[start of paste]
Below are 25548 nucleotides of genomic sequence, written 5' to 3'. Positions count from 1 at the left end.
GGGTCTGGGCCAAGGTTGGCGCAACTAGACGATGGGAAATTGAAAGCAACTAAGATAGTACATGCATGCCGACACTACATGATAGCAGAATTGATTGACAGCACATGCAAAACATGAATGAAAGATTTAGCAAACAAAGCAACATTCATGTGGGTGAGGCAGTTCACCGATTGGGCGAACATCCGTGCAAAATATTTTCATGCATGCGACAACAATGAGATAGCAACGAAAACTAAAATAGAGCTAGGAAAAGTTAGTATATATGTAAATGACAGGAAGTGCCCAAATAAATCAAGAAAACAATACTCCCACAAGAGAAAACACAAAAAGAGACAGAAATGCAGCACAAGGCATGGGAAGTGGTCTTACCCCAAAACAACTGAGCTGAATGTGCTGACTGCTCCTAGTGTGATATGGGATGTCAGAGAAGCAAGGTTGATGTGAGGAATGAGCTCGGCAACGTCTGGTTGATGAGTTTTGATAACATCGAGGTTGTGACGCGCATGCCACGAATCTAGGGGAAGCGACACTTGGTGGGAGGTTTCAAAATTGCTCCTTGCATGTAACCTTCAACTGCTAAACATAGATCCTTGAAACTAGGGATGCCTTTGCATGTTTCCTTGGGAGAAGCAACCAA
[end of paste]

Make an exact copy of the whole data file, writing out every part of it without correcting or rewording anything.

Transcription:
Below are 25548 nucleotides of genomic sequence, written 5' to 3'. Positions count from 1 at the left end.
GGGTCTGGGCCAAGGTTGGCGCAACTAGACGATGGGAAATTGAAAGCAACTAAGATAGTACATGCATGCCGACACTACATGATAGCAGAATTGATTGACAGCACATGCAAAACATGAATGAAAGATTTAGCAAACAAAGCAACATTCATGTGGGTGAGGCAGTTCACCGATTGGGCGAACATCCGTGCAAAATATTTTCATGCATGCGACAACAATGAGATAGCAACGAAAACTAAAATAGAGCTAGGAAAAGTTAGTATATATGTAAATGACAGGAAGTGCCCAAATAAATCAAGAAAACAATACTCCCACAAGAGAAAACACAAAAAGAGACAGAAATGCAGCACAAGGCATGGGAAGTGGTCTTACCCCAAAACAACTGAGCTGAATGTGCTGACTGCTCCTAGTGTGATATGGGATGTCAGAGAAGCAAGGTTGATGTGAGGAATGAGCTCGGCAACGTCTGGTTGATGAGTTTTGATAACATCGAGGTTGTGACGCGCATGCCACGAATCTAGGGGAAGCGACACTTGGTGGGAGGTTTCAAAATTGCTCCTTGCATGTAACCTTCAACTGCTAAACATAGATCCTTGAAACTAGGGATGCCTTTGCATGTTTCCTTGGGAGAAGCAACCAA